This symbolism evoked Ahab’s single-minded determination to capture Moby Dick as he walked stiffly onstage amongst his crew who were fighting brutally. He was focused, chanting and pumping his fist on his chest, his masculinity was controlled rather than his crew who were reduced to sycophantic animal like creatures that crouched and hovered by their leader. Wilton is making a point here: the animals are the human captors whilst the whale commands the seas, navigating her way around the crew. Perhaps, more broadly, he is questioning the evolution of humankind and whether we have chosen the right path.
Throughout Leviathan there is a constant tussle to assert power, Ahab becomes more violent towards his crew, trying to stay in command of something even if it is his own people rather than the whale. This is made more obvious when Ahab sits on a throne made of his crew, their musculature is tamed by their master and leader.
In one early scene ropes are placed around the stage to convey Ahab’s attempts to capture the whale. Lunatic Soul’s powerful heavy rock accompaniment conveyed the bravura of the crew – their aspiration and determination thuds sonically with every drum beat. Later on as Ahab’s obsession and mania reaches breaking point the ropes curl themselves around him instead. As he fights for freedom he is enslaving himself ever more to his psychological obsession for control, which turns inward rather than out towards the whale.
Ahab’s desire for control of the natural world is his ultimate downfall. In the second half of Leviathan the crew wear white, like the whale, instead of khaki and grey like Wilton‘s Ahab. They undulate and ripple across the stage, almost break dancing at points, as they bob and weave through the imaginary sea. They have become Moby Dick and at one point, with Taylor, form the great whale – haunting Ahab whose body hunches and bends as he is tormented by his unreasonable desire to capture her.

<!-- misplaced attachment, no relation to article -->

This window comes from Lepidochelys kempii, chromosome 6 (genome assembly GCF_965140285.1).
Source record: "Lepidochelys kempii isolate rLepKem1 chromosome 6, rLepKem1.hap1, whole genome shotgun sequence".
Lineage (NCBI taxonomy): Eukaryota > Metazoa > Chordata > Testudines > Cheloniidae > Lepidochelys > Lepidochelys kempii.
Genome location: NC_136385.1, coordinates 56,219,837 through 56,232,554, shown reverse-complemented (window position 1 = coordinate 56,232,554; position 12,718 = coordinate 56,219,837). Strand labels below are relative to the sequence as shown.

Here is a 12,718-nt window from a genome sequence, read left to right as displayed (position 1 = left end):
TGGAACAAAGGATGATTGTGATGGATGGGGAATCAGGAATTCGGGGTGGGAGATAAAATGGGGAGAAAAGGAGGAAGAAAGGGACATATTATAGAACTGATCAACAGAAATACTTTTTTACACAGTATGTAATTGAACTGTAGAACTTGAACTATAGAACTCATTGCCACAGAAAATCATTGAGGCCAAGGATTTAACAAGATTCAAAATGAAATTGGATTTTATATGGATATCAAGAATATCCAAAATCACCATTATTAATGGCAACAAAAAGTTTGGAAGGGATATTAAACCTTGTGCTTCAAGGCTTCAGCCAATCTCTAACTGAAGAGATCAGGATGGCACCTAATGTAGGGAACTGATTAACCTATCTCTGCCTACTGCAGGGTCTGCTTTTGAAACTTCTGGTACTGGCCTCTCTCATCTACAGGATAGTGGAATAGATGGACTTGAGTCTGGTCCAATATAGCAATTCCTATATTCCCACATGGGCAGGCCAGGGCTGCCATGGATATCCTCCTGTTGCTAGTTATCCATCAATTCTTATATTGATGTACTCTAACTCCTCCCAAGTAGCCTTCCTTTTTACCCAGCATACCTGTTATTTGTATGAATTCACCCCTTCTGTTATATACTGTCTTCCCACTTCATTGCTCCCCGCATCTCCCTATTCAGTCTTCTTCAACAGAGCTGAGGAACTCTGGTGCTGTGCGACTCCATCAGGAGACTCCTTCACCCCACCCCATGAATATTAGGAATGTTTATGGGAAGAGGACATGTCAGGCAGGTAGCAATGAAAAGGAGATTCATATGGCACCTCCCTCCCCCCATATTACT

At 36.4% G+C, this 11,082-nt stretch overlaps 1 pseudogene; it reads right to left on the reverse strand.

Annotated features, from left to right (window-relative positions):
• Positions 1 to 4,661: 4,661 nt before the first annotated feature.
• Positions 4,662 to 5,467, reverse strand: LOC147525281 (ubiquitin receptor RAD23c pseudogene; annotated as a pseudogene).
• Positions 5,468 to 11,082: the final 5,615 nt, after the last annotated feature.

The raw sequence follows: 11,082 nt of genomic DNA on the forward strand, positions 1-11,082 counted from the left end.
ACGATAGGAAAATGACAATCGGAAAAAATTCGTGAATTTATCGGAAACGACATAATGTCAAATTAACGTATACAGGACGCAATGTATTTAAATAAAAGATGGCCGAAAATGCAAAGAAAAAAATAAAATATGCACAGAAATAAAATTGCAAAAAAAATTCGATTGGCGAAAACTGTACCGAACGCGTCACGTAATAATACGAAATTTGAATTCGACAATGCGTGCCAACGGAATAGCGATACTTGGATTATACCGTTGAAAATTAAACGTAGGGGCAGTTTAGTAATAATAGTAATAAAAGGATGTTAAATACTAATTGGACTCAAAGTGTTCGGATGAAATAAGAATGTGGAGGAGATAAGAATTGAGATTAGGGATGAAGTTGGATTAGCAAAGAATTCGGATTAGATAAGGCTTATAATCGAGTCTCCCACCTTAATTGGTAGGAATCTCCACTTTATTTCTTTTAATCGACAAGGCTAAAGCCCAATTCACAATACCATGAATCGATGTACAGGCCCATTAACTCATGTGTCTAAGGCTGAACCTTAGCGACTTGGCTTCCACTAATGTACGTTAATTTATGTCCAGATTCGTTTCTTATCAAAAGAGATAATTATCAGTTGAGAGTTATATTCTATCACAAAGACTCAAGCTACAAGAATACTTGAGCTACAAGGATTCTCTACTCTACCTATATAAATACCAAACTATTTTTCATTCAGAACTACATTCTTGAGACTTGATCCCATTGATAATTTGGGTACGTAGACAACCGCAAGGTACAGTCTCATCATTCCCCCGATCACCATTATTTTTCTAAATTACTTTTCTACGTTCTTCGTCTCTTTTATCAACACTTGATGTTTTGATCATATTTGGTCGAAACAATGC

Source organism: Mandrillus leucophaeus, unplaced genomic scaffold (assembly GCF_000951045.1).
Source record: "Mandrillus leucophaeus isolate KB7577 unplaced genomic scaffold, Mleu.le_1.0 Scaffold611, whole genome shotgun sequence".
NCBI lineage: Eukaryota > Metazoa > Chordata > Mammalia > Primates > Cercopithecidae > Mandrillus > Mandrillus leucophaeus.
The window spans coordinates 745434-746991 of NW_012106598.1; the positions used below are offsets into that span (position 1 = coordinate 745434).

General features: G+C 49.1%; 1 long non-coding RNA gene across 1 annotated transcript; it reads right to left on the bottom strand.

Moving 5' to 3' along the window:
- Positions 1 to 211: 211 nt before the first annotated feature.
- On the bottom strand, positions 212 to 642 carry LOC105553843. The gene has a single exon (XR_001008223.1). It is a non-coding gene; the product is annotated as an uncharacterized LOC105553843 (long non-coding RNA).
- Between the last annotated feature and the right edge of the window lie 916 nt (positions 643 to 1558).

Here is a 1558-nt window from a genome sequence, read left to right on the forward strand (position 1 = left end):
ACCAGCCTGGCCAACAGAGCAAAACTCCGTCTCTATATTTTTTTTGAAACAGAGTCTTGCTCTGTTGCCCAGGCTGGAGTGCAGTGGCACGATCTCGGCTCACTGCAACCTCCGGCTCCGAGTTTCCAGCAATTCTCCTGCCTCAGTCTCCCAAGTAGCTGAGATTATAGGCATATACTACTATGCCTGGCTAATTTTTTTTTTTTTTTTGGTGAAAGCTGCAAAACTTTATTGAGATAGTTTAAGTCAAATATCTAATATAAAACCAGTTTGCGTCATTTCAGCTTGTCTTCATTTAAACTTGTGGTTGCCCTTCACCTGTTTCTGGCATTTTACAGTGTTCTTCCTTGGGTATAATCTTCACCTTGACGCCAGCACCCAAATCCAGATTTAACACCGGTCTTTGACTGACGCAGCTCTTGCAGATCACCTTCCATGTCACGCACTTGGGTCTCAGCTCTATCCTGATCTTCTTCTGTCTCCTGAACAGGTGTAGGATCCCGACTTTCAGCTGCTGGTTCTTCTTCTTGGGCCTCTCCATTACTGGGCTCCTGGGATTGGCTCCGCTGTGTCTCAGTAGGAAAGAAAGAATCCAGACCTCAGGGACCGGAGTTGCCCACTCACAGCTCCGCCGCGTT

To me, the abstract and disjointed movements of the second half represent the frenzied thoughts of Ahab who now can only see and think about the whale. High pitched vocals cut through this scene, the line ‘I condemned myself to solitude’ representing Ahab’s nonsensical quest. The imagery of the whale and crew, as powerful waves pushing down Ahab, alludes to Wilton‘s concept of the unreasonable destruction of our climate which at the end of Leviathan eventually proves fatal to man.
Lunatic Soul’s soundtrack works well, generally. The music itself is fitting, but for me it was marred by a few issues. Firstly it was all blasted out at a uniform volume, whereas I felt many of the sections needed to be quieter – the show would have benefited from some dynamic range, which could have emphasised the more intense moments and prevented the whole from being fatiguing.
Secondly, several of the transitions between tracks were clumsy, making it obvious that the music was a collection and not a whole commissioned for the piece. Finally, I found the presence of vocals sometimes distracted me from the dancing.
However the performances in James Wilton’s Leviathan are faultless, the mix of capoeira, athletic dance and acrobatics are performed with verve and gusto. Overall James Wilton Dance Company has managed to portray the essence of Melville’s tale without being constrained by the story.
Dance in its many forms is celebrated in this production and bring the characters and natural world to life. For anyone who believes dance cannot tell a complex story without words, you are wrong: Leviathan proves dance can be as stirring as theatre.
For more on James Wilton Dance, visit www.jameswiltondance.org.uk